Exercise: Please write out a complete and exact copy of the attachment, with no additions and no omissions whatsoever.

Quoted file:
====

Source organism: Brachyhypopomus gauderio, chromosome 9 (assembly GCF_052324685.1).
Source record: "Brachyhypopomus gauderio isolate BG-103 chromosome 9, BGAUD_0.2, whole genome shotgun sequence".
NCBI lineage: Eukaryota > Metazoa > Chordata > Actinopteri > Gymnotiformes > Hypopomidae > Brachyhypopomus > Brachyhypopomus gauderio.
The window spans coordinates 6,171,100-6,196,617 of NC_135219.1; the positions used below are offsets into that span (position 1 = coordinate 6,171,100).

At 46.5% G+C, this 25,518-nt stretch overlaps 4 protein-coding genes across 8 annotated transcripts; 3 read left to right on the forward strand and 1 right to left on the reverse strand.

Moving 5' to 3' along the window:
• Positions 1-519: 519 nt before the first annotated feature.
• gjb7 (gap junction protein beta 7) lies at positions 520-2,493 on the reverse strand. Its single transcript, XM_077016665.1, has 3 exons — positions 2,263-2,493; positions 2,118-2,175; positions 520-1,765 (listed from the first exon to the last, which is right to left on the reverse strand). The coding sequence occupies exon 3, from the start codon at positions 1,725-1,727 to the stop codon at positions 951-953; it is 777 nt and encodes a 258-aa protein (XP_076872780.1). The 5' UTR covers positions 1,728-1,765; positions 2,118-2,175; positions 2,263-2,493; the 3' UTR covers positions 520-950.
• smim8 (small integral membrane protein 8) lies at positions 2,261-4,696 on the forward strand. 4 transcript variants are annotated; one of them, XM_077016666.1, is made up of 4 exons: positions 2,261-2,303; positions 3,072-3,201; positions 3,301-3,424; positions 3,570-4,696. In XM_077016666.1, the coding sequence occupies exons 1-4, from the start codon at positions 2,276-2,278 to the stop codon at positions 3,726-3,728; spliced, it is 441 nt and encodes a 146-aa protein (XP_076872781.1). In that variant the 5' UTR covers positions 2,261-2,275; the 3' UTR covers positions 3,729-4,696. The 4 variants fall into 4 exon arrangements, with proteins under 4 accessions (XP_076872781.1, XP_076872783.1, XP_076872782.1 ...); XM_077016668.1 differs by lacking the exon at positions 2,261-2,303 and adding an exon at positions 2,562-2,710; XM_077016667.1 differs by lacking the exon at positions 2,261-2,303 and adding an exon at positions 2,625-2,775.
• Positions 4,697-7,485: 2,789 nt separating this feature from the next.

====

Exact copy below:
Source organism: Brachyhypopomus gauderio, chromosome 9 (assembly GCF_052324685.1).
Source record: "Brachyhypopomus gauderio isolate BG-103 chromosome 9, BGAUD_0.2, whole genome shotgun sequence".
NCBI lineage: Eukaryota > Metazoa > Chordata > Actinopteri > Gymnotiformes > Hypopomidae > Brachyhypopomus > Brachyhypopomus gauderio.
The window spans coordinates 6,171,100-6,196,617 of NC_135219.1; the positions used below are offsets into that span (position 1 = coordinate 6,171,100).

At 46.5% G+C, this 25,518-nt stretch overlaps 4 protein-coding genes across 8 annotated transcripts; 3 read left to right on the forward strand and 1 right to left on the reverse strand.

Moving 5' to 3' along the window:
• Positions 1-519: 519 nt before the first annotated feature.
• gjb7 (gap junction protein beta 7) lies at positions 520-2,493 on the reverse strand. Its single transcript, XM_077016665.1, has 3 exons — positions 2,263-2,493; positions 2,118-2,175; positions 520-1,765 (listed from the first exon to the last, which is right to left on the reverse strand). The coding sequence occupies exon 3, from the start codon at positions 1,725-1,727 to the stop codon at positions 951-953; it is 777 nt and encodes a 258-aa protein (XP_076872780.1). The 5' UTR covers positions 1,728-1,765; positions 2,118-2,175; positions 2,263-2,493; the 3' UTR covers positions 520-950.
• smim8 (small integral membrane protein 8) lies at positions 2,261-4,696 on the forward strand. 4 transcript variants are annotated; one of them, XM_077016666.1, is made up of 4 exons: positions 2,261-2,303; positions 3,072-3,201; positions 3,301-3,424; positions 3,570-4,696. In XM_077016666.1, the coding sequence occupies exons 1-4, from the start codon at positions 2,276-2,278 to the stop codon at positions 3,726-3,728; spliced, it is 441 nt and encodes a 146-aa protein (XP_076872781.1). In that variant the 5' UTR covers positions 2,261-2,275; the 3' UTR covers positions 3,729-4,696. The 4 variants fall into 4 exon arrangements, with proteins under 4 accessions (XP_076872781.1, XP_076872783.1, XP_076872782.1 ...); XM_077016668.1 differs by lacking the exon at positions 2,261-2,303 and adding an exon at positions 2,562-2,710; XM_077016667.1 differs by lacking the exon at positions 2,261-2,303 and adding an exon at positions 2,625-2,775.
• Positions 4,697-7,485: 2,789 nt separating this feature from the next.